Non-Small Cell Lung Cancer Coverage from Every Angle
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Study Explores Adoptive Cell Therapy for Refractory NSCLC

By: Joshua D. Madera, MS
Posted: Tuesday, November 24, 2020

For patients with refractory non–small cell lung cancer (NSCLC), autologous Vγ9Vδ2 T-cell therapy may prove to be an effective therapeutic option, according to the early findings of a multicenter, phase II study published in the Journal for ImmunoTherapy of Cancer. However, although this therapy seemed to be well tolerated by patients and yielded an acceptable disease control rate, the primary efficacy endpoint—progression-free survival—was not achieved, explained Jun Nakajima, MD, PhD, of the University of Tokyo Graduate School of Medicine, and colleagues.

A total of 25 patients with adenocarcinoma (n = 20), squamous cell carcinoma (n = 4), and large cell carcinoma (n = 1) were enrolled in the study. All patients had previously received at least two treatment regimens of chemotherapy for unresectable disease or had been given one chemotherapy or radiation treatment for recurrent disease. Patients received autologous Vγ9Vδ2 T-cell therapy, but just 16 patients completed all 6 injections. After treatment, zoledronate and interleukin-2 were used to culture the peripheral blood mononuclear cells.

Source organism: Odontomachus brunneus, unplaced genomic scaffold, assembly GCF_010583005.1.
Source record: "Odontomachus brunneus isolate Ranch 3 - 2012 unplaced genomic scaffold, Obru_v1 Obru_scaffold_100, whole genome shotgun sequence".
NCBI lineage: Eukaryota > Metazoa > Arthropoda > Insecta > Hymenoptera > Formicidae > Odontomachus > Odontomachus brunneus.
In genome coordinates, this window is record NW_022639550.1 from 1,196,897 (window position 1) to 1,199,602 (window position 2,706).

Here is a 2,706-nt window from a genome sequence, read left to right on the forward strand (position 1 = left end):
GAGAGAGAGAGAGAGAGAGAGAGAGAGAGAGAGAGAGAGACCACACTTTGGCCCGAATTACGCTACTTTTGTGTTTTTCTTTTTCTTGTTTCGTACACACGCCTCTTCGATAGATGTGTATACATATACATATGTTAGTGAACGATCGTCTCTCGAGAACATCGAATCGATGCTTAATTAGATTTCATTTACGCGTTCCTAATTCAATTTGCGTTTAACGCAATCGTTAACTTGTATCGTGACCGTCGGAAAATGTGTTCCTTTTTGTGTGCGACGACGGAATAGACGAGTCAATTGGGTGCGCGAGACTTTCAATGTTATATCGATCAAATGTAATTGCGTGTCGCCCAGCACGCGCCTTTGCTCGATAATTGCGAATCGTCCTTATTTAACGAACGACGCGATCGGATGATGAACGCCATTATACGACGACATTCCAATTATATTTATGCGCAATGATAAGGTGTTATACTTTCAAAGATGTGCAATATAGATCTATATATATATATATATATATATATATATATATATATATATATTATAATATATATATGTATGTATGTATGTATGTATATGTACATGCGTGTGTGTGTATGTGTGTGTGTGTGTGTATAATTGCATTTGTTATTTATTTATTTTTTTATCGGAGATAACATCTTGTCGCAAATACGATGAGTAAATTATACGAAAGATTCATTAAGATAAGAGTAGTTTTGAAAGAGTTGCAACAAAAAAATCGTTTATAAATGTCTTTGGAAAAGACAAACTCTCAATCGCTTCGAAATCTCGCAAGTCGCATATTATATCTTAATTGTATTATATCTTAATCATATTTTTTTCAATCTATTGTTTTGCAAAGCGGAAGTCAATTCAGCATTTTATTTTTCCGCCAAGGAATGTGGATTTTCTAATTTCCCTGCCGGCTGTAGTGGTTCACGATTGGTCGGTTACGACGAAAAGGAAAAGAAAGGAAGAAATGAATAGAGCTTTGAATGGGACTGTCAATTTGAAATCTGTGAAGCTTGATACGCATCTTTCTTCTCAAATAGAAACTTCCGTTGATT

The investigators reported a 95-day and 418-day mean progression-free survival and median overall survival, respectively. In addition, their findings revealed 16 patients with stable disease, 8 patients with progressive disease, and 1 patient with a partial response. Furthermore, the objective response rate was 4%, and the disease control rate was 68%.

Moreover, nine patients developed severe adverse effects associated with progression of their disease. Specifically, as a result of Vγ9Vδ2 T-cell therapy, one patient developed an inflammatory response and pneumonitis, which was also associated with the disappearance of a massive tumor.

“Selecting patients with biomarkers, improving study design by focusing on patients with unmet medical needs, and gene engineering with T-cell receptors or chimeric antigen receptors may be required to reveal the power of Vγ9Vδ2 T cells for the treatment of cancer,” the authors proposed.

Disclosure: For full disclosures of the study authors, visit jitc.bmj.com.



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